For high-flying business professionals, paying vehicle subscription companies every month means more choice in vehicles and no required maintenance. For a working or middle-class customer, it could mean the chance to enjoy the luxury car experience without having to pay the full purchase price up-front.

    Example: Porsche Drive

    Porsche Drive “puts the Porsche fleet at your fingertips” with subscription and rental options. The rental price for one day with a classic model is €519 in Germany, up to €5,872 for 14 days with a 911 GT3. In contrast, a monthly multi-vehicle subscription with Porsche USA costs €3,600/Month plus tax and a €595 activation fee plus tax and includes 2,000 miles, seven models, insurance, roadside assistance, vehicle maintenance and free delivery within 20 miles of the dealership.

    Repeat Product or Service Business Model Examples

    This is the other main kind of subscription business, also known as “auto-ship”. In this business model, the supplier delivers the same product or service to the customer every week, month or at a specified frequency for a regular, automatically deducted fee. Some of these subscriptions feature a varied selection of products and others provide the same selection every time. Many subscription business models now offer the ability to customise, downgrade and upgrade a recurring order from one month to the next.


  7. Curated Subscription Boxes

    Subscription box businesses that operate on the model of curation deliver a box of varied products each month to introduce the customer to different brands. These are often health and beauty products but can also include things like clothing items that are sent back and replaced with more. The idea is to delight the customer with variety while saving them time going out and looking for new products themselves.

    Example: Birchbox

    Birchbox sends out monthly subscription boxes that contain between two and six beauty products from more than 200 brands. The boxes are personalised based on a quiz that the customer fills out at the beginning and the same product is never sent twice. If the customer finds a product they love, they can purchase the full-size product directly on the website. A monthly subscription starts at €16/month and there are discounted rates for three-monthly, six-monthly and 12-monthly subscriptions.

  8. Replenishment Subscription Boxes

    Whereas curated box companies promise not to send the same product twice, replenishment box companies intentionally send the same products every single time. Rather than the customer having to go to the store and purchase their favourite products when they run out, replenishment boxes restock the customer’s supplies automatically on a schedule set by the customer.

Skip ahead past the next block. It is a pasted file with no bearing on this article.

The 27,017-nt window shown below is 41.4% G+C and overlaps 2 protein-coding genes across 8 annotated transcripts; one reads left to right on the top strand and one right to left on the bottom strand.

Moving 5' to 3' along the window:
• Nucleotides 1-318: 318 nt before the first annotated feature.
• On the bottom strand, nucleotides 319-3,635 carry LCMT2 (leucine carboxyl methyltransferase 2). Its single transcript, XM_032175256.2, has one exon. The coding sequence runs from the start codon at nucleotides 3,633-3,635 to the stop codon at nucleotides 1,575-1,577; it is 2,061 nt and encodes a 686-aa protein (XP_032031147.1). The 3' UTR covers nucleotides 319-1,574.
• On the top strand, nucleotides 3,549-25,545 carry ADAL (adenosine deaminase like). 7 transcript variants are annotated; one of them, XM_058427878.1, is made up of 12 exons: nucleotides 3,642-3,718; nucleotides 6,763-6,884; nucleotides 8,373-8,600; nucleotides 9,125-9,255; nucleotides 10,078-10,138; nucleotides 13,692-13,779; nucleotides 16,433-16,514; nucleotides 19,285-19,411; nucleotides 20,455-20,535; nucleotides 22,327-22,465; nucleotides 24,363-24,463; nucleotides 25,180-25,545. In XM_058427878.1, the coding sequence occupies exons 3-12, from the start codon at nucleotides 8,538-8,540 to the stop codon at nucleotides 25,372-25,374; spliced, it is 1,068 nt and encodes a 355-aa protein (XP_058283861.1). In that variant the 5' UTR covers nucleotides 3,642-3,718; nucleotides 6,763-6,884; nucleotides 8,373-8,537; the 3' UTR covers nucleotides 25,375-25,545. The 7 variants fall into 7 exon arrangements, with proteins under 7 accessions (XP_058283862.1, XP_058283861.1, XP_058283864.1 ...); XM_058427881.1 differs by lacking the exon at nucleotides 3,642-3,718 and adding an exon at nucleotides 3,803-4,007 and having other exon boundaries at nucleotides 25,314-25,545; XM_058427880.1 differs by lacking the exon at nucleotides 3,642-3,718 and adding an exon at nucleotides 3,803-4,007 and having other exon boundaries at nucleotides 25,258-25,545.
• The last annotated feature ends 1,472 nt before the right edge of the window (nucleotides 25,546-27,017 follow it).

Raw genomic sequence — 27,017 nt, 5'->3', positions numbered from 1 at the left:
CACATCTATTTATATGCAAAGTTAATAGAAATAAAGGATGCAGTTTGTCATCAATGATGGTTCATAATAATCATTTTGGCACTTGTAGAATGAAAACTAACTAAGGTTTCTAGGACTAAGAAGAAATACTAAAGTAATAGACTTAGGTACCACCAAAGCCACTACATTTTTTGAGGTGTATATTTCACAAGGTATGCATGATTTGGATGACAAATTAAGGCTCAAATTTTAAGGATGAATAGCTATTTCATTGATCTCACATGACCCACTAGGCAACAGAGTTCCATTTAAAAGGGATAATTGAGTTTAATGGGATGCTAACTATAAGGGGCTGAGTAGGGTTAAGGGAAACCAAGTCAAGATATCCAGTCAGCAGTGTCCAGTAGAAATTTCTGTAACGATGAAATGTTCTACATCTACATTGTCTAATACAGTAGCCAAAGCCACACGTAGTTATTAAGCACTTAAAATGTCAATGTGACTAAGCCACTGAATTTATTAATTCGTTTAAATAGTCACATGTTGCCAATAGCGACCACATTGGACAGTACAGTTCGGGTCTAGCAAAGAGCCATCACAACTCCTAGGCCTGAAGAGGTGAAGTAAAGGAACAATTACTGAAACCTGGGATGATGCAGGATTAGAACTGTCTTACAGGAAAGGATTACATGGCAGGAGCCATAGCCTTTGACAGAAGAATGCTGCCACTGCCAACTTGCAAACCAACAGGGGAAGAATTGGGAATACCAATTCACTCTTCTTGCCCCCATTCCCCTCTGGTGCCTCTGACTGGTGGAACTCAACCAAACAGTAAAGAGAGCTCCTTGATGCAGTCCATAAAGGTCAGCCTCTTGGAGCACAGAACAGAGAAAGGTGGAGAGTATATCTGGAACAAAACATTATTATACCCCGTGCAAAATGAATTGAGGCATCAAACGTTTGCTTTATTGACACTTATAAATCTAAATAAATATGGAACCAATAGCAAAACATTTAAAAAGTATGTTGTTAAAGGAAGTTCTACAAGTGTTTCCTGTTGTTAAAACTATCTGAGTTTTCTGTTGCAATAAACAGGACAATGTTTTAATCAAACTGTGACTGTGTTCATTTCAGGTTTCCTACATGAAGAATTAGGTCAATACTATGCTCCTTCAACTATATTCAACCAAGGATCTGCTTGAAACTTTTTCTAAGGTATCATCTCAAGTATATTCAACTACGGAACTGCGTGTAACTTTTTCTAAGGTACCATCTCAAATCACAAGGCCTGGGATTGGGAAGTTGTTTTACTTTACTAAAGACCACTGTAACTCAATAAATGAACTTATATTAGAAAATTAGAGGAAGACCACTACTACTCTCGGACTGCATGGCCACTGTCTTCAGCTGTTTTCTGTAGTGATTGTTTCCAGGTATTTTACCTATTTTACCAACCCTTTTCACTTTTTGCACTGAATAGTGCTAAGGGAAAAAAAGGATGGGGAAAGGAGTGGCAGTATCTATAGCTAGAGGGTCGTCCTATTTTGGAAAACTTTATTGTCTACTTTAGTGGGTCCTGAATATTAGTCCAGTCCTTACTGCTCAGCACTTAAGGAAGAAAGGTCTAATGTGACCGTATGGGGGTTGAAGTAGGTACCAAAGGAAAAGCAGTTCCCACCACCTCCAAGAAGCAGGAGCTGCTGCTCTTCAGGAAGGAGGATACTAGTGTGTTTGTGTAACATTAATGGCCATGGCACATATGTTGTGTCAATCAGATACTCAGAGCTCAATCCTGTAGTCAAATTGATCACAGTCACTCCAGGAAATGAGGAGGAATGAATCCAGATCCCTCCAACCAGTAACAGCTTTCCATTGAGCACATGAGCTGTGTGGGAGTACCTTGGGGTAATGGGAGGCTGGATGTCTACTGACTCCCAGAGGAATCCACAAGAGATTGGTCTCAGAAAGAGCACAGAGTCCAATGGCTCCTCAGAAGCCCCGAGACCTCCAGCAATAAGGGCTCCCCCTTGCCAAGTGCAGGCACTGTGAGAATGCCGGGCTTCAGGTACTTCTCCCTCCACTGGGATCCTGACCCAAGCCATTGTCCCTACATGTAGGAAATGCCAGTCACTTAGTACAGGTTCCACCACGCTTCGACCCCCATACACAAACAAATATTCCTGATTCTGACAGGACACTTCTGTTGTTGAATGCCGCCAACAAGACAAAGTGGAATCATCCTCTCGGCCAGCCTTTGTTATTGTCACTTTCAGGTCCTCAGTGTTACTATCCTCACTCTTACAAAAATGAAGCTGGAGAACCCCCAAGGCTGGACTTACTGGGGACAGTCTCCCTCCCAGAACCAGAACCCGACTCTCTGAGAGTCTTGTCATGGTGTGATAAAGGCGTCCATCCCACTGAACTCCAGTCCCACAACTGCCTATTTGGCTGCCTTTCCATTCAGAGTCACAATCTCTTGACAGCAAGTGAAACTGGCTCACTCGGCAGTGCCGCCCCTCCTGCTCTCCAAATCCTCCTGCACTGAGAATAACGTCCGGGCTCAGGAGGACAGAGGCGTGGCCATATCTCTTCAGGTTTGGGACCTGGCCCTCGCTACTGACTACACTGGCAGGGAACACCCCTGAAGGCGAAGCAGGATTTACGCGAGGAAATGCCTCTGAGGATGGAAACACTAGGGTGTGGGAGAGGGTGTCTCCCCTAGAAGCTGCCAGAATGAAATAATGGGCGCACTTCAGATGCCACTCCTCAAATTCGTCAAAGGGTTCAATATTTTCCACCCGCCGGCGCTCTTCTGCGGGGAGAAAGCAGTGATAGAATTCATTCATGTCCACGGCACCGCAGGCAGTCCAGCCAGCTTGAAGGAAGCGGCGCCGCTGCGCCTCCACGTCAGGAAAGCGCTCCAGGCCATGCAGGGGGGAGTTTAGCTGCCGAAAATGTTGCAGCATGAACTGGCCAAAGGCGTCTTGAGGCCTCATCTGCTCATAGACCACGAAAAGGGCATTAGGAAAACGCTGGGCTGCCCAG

Example: Dollar Shave Club

    Dollar Shave Club sends out a box of blades, shaving products, shampoos and face cream once every two, three or four months—depending on the customer’s preferences and needs. The boxes are customised based on an initial quiz, after which the customer can alter the suggested box to include the exact products they want to receive. The price is calculated according to the products ordered, with the simplest subscription starting at €9/month.

  9. Food Service Subscription

    The food service subscription model is a cross between a curated box and a replenishment box. Each week, each fortnight or twice a week, the company sends the customer a varied box of food based on the customer’s chosen dietary plan. The actual contents of the box (depending on the service) could consist of fresh ingredients together with suggested recipes, pre-prepared frozen meals or a variety of healthy, long-life snacks.

    Example: HelloFresh

    HelloFresh is an international company that delivers personalised boxes of fresh ingredients with easy-to-follow, healthy recipes. In the UK, a two-person, five-meal plan costs €53 per week plus shipping, for an average of €5 per serving. Customers can change their order week by week and discontinue the service at any time.

  10. Repeat Service Subscription

    Finally, a repeat service subscription model covers businesses like content marketing companies, advertising companies and even cleaning companies that perform ongoing services for clients and bill these services monthly. As long as the client continues to pay, the subscription service continues to be performed.

    Because there is a direct business-client relationship and the provider needs to be able to plan their workload, repeat service subscriptions are often more formal—with a minimum contract and early termination fee—compared to something like streaming services or subscription cars.

    Example: Cleaners in Europe

    Cleaners in Europe is a company that offers contract cleaning services for hotels, bars and restaurants throughout Europe. Their janitorial package is customised according to the client’s needs and billed on a regular schedule.


How to Ensure a Successful Subscription Business Model

If these subscription model examples have given you an idea of how you might develop this model in your own business, make the transition as successful as possible with these tried-and-true tips:

  • Conduct market research. Some businesses work best with subscriptions and others with transactions. Find out which model is most likely to work for you.
  • Know your customer. Subscriptions are founded on customer relationships, so it’s essential to determine your customers’ pain points and needs and continue to meet their needs as these change.
  • Prepare for the bulge in the “fish”. The initial transition to a subscription model brings in more revenue than costs, but this is followed by a period in which costs outgrow revenue as your subscription model expands. Prepare financially for the increase in costs before your revenue once again surpasses your costs.
  • Use an automatic billing system. Subscription-based business models rely on reliable monthly recurring revenue (MRR) processed through a secure international payment gateway. For your subscription business, it’s essential to choose a payment provider that offers a no-fuss recurring billing system and merchant services that help your business grow.

The Right Subscription Model for You

The subscription economy offers abundant rewards to businesses and customers alike when it’s leveraged to its best advantage.

If you have a product or service that customers can benefit from on a regular basis, do your research, build a high-value pricing model and trial the subscription with a small group or specific product or service. Soon, you could find yourself with a growing loyal customer base, a growing MRR and the opportunity to turn your focus to evolution and growth.